18. As to the other complaints of the applicant, the reasons for the Tribunals decision reveal that it approached its task in the manner required of it. First it made findings as to the underlying claims by the applicant in respect of past events (see Chan v Minister for Immigration & Ethnic Affairs (1989) 169 CLR 379 at [399] per Dawson J, [406] per Toohey J and [415] per Gaudron J and also see Minister for Immigration & Ethnic Affairs v Guo (1997) 191 CLR 559 at [574] - [575]). The Tribunal then considered how those facts applied to the definition of a refugee within the meaning of article 1A(2) of the Convention as required by sections 36(2) and 65(1) of the Migration Act. Essentially the Tribunal did not accept the applicant as a credible witness and found that he had fabricated claims and documents in support of his application for a visa. The issue of credibility of the applicant was a matter for the Tribunal to determine (Re Minister for Immigration & Multicultural Affairs; Ex parte Durairajasingham (2000) 168 ALR 467 at [67]). The conclusions of the Tribunal in this respect were open on the evidence before it. It set out its findings on material questions of fact and its reasons for rejecting the applicant's claims. It has not been established that the Tribunal failed to take into account all relevant considerations in the sense discussed by the High Court in Craig v South Australia (1995) 184 CLR 163 and Minister for Immigration & Multicultural Affairs v Yusuf (2001) 180 ALR 1 at [73] - [75] per McHugh, Gummow and Hayne JJ. While failure to take into account all relevant considerations in a way that affects the exercise of power is an error of law (that was regarded by the majority judgment in Yusuf as constituting a jurisdictional error) the majority judgment also makes the point that the considerations that are relevant to the Tribunal's task are to be identified primarily by reference to the Act rather than the particular facts of the case that the Tribunal is called on to consider (see Abebe v Commonwealth (1999) 197 CLR 510 at [579] per Gummow and Hayne JJ) and that the grounds of judicial review that "fasten upon `the use made of relevant and irrelevant considerations' are concerned essentially with whether the decision-maker has properly applied the law. They are not grounds that are essentially concerned with the process of making the particular findings of fact upon which the decision-maker acts" (at [74]). In this case the Tribunal made findings in relation to the applicant's claims of past persecution and concluded that he had fabricated claims and documents in support of his application for a visa. The Tribunal expressly referred to the photographs and video evidence which formed part of the material relied on by the applicant. This is not a case where the Tribunal has misunderstood the applicant's claim or has failed to deal with a relevant aspect or essential element of a claimed fear of persecution.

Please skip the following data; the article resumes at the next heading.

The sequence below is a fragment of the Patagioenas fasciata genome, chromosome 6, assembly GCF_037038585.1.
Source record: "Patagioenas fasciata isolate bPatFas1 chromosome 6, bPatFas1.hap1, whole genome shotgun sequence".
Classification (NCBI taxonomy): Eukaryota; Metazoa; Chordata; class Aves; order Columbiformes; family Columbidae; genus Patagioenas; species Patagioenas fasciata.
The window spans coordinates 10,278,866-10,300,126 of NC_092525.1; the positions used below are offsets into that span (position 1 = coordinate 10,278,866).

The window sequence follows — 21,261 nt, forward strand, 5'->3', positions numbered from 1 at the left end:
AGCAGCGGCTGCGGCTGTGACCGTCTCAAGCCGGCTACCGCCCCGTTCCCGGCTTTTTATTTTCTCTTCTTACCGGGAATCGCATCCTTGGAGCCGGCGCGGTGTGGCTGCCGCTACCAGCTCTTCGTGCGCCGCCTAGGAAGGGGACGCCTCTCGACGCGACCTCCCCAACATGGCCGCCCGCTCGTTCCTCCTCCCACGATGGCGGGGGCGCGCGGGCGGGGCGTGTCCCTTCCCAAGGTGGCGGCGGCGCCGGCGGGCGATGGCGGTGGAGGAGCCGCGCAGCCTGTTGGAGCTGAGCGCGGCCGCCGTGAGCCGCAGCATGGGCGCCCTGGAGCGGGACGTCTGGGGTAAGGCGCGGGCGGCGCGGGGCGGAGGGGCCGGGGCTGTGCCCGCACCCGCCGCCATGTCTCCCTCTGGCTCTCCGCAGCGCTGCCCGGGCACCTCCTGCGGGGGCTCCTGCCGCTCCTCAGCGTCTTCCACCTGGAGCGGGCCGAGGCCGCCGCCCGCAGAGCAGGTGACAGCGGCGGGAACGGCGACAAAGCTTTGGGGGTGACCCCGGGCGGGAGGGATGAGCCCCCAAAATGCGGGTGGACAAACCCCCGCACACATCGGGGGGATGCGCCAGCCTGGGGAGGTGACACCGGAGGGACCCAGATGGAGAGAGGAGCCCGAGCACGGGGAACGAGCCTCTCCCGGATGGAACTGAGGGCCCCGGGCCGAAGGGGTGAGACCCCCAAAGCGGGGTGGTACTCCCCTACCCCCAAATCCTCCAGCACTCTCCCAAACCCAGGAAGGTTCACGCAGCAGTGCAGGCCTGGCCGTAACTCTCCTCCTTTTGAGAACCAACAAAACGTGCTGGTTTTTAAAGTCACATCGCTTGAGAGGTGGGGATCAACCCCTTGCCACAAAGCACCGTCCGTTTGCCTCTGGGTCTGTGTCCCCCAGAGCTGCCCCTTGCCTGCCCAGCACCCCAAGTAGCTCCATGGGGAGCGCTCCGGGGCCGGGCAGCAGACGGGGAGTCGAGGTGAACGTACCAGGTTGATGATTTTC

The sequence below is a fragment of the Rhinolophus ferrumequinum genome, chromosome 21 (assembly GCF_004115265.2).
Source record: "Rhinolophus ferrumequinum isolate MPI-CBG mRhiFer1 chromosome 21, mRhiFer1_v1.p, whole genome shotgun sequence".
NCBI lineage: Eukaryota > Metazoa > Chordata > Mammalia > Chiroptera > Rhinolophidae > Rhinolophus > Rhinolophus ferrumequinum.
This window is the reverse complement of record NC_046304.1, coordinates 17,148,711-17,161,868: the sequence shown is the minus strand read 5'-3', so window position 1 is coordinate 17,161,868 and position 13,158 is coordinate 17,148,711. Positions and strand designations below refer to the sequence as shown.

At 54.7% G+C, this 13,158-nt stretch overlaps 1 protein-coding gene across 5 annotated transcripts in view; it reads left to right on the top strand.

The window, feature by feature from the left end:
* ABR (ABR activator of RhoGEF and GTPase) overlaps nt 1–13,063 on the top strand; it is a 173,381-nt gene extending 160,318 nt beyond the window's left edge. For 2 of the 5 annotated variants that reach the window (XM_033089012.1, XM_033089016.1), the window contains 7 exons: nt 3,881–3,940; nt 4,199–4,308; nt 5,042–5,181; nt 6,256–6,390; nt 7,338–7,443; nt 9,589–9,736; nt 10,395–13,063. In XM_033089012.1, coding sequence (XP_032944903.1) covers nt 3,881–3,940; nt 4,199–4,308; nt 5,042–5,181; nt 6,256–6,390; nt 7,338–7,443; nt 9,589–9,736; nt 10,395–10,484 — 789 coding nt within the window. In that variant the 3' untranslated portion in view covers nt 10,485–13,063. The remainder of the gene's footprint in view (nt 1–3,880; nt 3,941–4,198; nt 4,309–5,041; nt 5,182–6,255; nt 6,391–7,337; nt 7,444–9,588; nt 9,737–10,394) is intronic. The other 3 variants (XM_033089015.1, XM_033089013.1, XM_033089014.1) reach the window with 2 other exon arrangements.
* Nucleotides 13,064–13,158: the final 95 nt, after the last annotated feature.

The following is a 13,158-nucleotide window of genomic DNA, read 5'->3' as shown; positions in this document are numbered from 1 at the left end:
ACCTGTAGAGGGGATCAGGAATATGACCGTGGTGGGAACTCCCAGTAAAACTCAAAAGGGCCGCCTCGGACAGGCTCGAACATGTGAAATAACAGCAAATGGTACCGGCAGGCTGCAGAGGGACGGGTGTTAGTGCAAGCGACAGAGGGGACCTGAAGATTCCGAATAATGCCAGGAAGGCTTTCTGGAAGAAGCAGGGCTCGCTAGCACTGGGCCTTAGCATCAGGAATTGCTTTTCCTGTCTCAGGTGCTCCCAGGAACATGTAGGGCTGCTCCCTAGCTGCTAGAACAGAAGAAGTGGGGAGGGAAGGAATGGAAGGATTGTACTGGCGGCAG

19. Further, the fact that the Tribunal does not refer expressly to particular material or to the material submitted to it on 1 July 2002 does not establish a jurisdictional error. I am satisfied on the basis of the Refugee Review Tribunal documents relating to the material submitted on 1 July 2002 that the submission was drawn to the attention of the member who considered it and determined that it contributed nothing new to what had already been submitted on the applicant's behalf. The material in question was a collation of numerous racial incidents which were said to have occurred in Bangladesh under the present Government and a 1996 letter to the editor of an Indian newspaper in relation to the experiences of a Christian in Bangladesh. As outlined above, the Tribunal referred to the information provided by the applicant's adviser in relation to discrimination and harassment of religious minorities in Bangladesh but indicated that this should be put in context, as described, and concluded that the applicant and adviser had attempted to paint an exaggerated view of the situation of disorder and violence in the country. In light of the finding that the applicant himself had not been subject to persecution in Bangladesh the Tribunal was unable to accept that there was more than a remote chance that the applicant would suffer harm as a Buddhist if he were to return to Bangladesh.